I have been looking forward to this: the latest of Garth Nix’ Old kingdom novels and I wasn’t disappointed. No plot spoilers in this review but we already know something about Clariel from her appearance and references to her in Abhorsen. There are plenty of Old kingdom details to satisfy us although much of it is from ’the other side of the hill’ rather than an Abhorsen or Charter point of view. Clariel and the various opponents desires are clearly shown or, eventually, revealed and the state of the Old kingdom is interesting and a little surprising. Clariel is a ‘must read’ for anyone who has enjoyed Garth’s other Old kingdom books. As a reader who enjoys Fantasy novels I commend GarthNix for creating an imensely satisfying world which works really well. I have already started to read it again. Then I shall have to wait for the promised return of Nicholas Sayre and Lirael…
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Format: Hardcover Verified Purchase
The concept behind Clariel is a winner; it is a striking narrative about longing, loneliness, neglect, and how all these impact upon the choices made by the main character.
The imagined Old Kingdom really comes alive in minute detail, especially in the descriptions of the city (Belisaere) its fabric, rigid customs and corrupt society. It is into this world that Clariel is dragged against her will, and, in a way the whole story unfurls as a result of the adults in Clariel's life abrogating their responsibilities to her and to society in general.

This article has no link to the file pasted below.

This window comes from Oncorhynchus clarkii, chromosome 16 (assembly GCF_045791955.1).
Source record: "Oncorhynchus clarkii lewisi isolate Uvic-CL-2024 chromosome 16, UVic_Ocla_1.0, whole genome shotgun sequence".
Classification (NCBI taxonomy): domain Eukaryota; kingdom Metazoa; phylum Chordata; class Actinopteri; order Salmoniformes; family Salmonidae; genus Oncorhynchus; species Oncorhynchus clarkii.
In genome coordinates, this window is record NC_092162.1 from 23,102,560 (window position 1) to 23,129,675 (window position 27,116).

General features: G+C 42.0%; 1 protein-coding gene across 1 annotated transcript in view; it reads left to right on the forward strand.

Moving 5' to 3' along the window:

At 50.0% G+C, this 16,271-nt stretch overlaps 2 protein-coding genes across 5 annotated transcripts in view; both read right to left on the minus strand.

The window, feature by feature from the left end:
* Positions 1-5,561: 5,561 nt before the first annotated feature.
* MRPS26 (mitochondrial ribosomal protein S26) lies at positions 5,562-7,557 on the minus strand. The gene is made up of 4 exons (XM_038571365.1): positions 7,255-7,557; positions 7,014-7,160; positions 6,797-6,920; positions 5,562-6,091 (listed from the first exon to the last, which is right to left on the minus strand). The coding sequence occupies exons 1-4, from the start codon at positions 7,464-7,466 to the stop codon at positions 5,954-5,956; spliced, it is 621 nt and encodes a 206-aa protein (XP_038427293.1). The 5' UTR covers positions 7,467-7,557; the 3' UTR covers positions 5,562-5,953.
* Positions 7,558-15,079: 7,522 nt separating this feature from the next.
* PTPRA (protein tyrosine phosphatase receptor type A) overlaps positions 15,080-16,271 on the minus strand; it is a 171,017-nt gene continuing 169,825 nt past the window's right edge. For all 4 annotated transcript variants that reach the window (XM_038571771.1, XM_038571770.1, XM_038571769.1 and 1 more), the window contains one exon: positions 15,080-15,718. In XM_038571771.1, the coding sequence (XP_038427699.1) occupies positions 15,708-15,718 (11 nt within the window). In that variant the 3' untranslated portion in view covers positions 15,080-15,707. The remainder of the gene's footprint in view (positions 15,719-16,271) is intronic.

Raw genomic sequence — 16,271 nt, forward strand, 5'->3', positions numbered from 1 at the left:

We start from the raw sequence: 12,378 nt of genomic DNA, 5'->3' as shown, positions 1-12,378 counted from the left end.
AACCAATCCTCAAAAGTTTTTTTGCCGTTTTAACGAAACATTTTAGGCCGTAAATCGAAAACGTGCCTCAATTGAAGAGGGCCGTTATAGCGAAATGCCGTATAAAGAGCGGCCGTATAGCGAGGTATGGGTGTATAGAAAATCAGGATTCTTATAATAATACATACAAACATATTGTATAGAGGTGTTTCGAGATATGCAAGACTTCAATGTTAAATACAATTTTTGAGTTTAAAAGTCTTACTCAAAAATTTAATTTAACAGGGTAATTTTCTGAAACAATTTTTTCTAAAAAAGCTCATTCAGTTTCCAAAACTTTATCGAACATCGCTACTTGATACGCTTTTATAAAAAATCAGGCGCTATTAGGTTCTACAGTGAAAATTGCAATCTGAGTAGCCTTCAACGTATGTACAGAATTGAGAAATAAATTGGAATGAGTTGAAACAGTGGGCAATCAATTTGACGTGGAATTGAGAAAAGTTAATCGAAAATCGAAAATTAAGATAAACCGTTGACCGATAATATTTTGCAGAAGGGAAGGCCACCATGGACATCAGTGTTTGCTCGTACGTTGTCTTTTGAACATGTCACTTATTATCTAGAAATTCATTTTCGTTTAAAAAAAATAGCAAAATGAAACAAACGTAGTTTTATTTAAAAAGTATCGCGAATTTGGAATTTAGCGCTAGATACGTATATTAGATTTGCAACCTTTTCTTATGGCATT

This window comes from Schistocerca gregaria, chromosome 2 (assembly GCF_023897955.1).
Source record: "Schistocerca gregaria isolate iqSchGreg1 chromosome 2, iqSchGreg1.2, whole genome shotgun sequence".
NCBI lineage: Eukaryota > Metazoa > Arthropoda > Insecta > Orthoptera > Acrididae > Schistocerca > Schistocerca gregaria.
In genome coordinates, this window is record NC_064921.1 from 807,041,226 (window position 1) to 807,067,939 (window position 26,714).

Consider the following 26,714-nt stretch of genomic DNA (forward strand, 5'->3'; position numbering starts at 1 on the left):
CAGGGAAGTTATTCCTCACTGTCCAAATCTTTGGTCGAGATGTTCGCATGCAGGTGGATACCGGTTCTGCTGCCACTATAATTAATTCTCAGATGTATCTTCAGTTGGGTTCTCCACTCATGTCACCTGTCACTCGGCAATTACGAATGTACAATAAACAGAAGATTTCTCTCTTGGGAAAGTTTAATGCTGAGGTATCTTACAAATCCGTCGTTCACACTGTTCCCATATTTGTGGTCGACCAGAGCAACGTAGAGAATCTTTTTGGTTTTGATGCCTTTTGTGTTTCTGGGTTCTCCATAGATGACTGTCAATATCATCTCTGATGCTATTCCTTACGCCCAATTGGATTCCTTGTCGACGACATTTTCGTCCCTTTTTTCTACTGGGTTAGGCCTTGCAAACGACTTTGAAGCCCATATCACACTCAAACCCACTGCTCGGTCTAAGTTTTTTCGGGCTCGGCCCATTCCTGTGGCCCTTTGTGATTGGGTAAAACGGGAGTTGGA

I did not give the book five stars because the pacing can be languid at times. The endless descriptions of things like the guildmembers' robes (and suchlike) could have done with an editor's cut, and the end (which had the potential to be gripping) could have been related in more detail.
There was very little humour and a lack of repartee (so deliciously crafted in Sabriel, Lirael etc); I know the book is meant to be darker and melancholic, but a little more lightheartedness would not have been incongruous. Thank goodness for Mogget!

**Slightly spoilery**
For me the beauty of the book is in its profound sadness as we know what befalls in the future.
Garth Nix has done a beautiful job of showing how personality traits, choices, and other people drive decisions and outcomes.
In many ways Sabriel, Lirael and Clariel all have sadness and loss in their lives, but Sabriel and Lirael have others to help them, be they Touchstone, Mogget (at his most helpful), the wonderful Dog, Sameth etc. Both are also flexible and are not introspective characters.
Clariel has no-one; she is living in a decaying society where even the good guys have become careless and ambivalent.
Moreover she makes it worse for herself by being fixated on her goal (living in the forest) and by pushing helpful people (like Bel) away. The consequences are plain... and heartbreaking.